The crown prince was warmly welcomed by President Erdogan and high-level officials in Türkiye. After the day-long trip, the two leaders issued a joint declaration that called for increased cooperation across a number of sectors, including tourism, finance, real estate, defense industries, and cultural affairs. It also calls for Türkiye’s support for Saudi Arabia’s bid for EXPO 2030.

Whereas Jordan and Egypt have traditionally enjoyed cordial relations with the Kingdom, for Türkiye, the visit marks an important step in the reconciliation process with Riyadh. It is, therefore, a step in a long process of rapprochement, rather than a final resolution of outstanding political disputes. As the parties remain in disagreement over several key issues, there has been no public announcement regarding the two countries’ future role in the region and its geopolitics. This strengthens MBS’ legitimacy and power and directs Türkiye toward the status quo in the Middle East.

A New Cooperative Paradigm

The ongoing thaw has led Turkish foreign policymakers to recognize MBS’ legacy and personal leadership of the Kingdom, which is likely to last for the coming decades. The murder of Khashoggi has put MBS under global pressure, and his visit to Türkiye and closing the Khashoggi case remove one of the major threats to his leadership, and comes in the right time before President Biden’s visit to Riyadh in mid-July.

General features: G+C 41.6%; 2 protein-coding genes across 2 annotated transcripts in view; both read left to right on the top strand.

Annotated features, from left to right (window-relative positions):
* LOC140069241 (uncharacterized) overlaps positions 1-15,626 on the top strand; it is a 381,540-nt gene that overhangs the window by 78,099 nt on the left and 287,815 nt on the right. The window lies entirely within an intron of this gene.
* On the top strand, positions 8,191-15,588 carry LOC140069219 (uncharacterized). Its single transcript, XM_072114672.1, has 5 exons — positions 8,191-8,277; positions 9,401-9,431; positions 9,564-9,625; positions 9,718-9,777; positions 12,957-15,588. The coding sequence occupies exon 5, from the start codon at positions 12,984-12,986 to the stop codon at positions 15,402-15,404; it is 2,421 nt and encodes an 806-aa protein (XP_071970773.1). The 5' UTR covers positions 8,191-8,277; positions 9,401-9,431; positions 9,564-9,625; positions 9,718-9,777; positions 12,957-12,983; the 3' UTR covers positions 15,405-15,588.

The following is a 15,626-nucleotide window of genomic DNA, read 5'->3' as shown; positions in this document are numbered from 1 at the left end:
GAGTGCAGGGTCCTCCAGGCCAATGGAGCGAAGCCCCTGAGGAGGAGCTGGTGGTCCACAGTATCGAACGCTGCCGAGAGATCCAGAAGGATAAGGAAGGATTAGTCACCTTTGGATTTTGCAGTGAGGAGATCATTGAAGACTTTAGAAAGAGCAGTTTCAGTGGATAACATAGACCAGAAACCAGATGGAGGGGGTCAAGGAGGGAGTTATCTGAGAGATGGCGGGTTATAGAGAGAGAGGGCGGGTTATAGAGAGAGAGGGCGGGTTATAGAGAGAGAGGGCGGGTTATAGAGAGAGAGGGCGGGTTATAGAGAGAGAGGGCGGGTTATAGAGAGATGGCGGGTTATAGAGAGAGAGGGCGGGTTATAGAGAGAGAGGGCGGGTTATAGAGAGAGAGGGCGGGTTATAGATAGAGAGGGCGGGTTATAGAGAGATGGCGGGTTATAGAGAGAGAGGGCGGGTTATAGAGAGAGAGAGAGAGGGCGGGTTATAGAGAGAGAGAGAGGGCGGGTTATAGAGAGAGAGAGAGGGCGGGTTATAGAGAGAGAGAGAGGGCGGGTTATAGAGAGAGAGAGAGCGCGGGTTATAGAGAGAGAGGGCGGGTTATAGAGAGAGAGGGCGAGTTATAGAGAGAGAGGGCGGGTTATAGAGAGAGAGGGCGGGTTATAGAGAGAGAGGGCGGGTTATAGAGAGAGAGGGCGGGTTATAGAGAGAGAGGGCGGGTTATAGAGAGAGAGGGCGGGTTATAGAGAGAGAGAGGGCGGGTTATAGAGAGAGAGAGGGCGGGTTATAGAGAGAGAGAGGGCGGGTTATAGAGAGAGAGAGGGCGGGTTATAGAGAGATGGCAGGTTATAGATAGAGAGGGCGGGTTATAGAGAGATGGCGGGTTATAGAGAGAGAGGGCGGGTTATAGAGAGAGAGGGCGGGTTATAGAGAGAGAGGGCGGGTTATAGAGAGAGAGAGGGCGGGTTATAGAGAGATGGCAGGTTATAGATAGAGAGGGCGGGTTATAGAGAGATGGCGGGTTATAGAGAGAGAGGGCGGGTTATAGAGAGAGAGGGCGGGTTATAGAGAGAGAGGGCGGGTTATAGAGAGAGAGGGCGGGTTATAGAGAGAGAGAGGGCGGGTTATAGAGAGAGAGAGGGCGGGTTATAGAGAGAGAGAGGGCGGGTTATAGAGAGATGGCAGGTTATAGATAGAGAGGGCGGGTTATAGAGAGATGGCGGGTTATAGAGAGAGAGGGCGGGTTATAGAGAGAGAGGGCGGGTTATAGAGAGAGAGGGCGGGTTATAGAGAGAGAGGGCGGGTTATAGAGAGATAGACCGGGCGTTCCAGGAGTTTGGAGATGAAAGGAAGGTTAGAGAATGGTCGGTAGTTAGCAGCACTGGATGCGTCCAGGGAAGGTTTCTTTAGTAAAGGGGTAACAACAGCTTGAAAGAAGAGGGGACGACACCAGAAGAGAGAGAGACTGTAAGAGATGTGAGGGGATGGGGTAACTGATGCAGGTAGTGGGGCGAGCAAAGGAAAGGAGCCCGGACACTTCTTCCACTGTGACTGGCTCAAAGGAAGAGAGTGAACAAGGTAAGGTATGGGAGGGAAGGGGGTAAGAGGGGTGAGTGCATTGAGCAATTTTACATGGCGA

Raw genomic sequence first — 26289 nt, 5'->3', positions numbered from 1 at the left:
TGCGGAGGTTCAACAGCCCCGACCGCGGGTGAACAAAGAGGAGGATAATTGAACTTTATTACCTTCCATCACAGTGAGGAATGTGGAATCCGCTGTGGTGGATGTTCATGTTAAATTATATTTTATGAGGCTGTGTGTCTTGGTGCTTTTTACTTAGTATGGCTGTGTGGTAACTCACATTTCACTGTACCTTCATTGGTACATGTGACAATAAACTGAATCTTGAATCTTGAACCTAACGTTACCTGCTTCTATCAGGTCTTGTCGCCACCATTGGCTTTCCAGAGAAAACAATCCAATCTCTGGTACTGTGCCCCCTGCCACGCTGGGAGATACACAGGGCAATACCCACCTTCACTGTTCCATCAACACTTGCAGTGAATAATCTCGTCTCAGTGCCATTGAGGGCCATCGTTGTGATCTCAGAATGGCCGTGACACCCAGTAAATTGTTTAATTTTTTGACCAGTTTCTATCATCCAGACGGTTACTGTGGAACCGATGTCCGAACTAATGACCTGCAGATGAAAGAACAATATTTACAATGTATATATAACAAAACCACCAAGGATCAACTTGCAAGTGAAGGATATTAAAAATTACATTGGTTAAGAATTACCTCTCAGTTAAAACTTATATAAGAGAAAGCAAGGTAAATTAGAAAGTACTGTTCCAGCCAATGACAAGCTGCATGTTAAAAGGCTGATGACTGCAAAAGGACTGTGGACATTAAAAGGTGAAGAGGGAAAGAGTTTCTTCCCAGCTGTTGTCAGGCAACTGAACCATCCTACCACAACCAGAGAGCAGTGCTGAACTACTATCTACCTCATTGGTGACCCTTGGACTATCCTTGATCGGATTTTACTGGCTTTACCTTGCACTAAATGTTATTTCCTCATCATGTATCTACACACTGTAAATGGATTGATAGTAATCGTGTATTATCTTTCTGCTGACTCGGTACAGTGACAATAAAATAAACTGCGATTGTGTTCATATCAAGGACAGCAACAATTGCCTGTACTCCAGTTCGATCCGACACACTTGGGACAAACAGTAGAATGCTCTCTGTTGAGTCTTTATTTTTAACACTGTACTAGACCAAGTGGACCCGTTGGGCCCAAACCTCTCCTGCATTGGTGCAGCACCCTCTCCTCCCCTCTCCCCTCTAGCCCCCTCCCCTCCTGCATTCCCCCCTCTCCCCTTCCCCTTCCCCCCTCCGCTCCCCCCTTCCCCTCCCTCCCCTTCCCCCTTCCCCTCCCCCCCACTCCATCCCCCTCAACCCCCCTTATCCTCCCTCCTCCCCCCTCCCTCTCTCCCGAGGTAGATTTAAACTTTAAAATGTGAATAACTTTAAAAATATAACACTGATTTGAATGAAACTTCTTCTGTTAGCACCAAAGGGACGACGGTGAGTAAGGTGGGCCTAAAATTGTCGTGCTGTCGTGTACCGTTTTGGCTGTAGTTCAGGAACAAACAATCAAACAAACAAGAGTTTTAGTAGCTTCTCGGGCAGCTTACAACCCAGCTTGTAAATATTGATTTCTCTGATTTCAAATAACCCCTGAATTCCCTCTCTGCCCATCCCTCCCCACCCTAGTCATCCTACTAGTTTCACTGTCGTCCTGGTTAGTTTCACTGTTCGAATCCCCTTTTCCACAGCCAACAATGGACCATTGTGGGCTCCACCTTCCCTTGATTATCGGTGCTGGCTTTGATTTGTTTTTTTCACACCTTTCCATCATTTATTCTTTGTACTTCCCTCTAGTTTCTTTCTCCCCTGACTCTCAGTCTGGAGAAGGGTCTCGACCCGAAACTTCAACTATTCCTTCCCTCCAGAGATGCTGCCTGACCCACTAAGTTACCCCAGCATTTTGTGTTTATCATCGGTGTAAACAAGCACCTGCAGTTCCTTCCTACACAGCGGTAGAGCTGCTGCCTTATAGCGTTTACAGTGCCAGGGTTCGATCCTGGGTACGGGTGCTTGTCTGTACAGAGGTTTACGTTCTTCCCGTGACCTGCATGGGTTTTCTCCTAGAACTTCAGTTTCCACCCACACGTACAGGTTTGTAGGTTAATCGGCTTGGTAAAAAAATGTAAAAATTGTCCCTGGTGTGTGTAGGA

Despite this new and MBS-oriented phase of bilateral ties, Saudi Arabia’s economic connections to Türkiye remain limited. In the joint declaration, both states vowed to enhance their financial cooperation. Nevertheless, the visit underscored potential cooperation on four major regional issues. As Iran is a major security concern for both Türkiye and Saudi Arabia, the thaw might provide an opportunity for collaboration. In Syria, the two states cooperated before 2015 militarily and politically against the Bashar al-Assad’s regime. Türkiye’s upcoming military operation in neighboring Syria could be supported by the Kingdom. A resolution process could also be initiated in Syria with the participation of other monarchies and Arab states, which would lend legitimacy to the outcome of any negotiations that take place.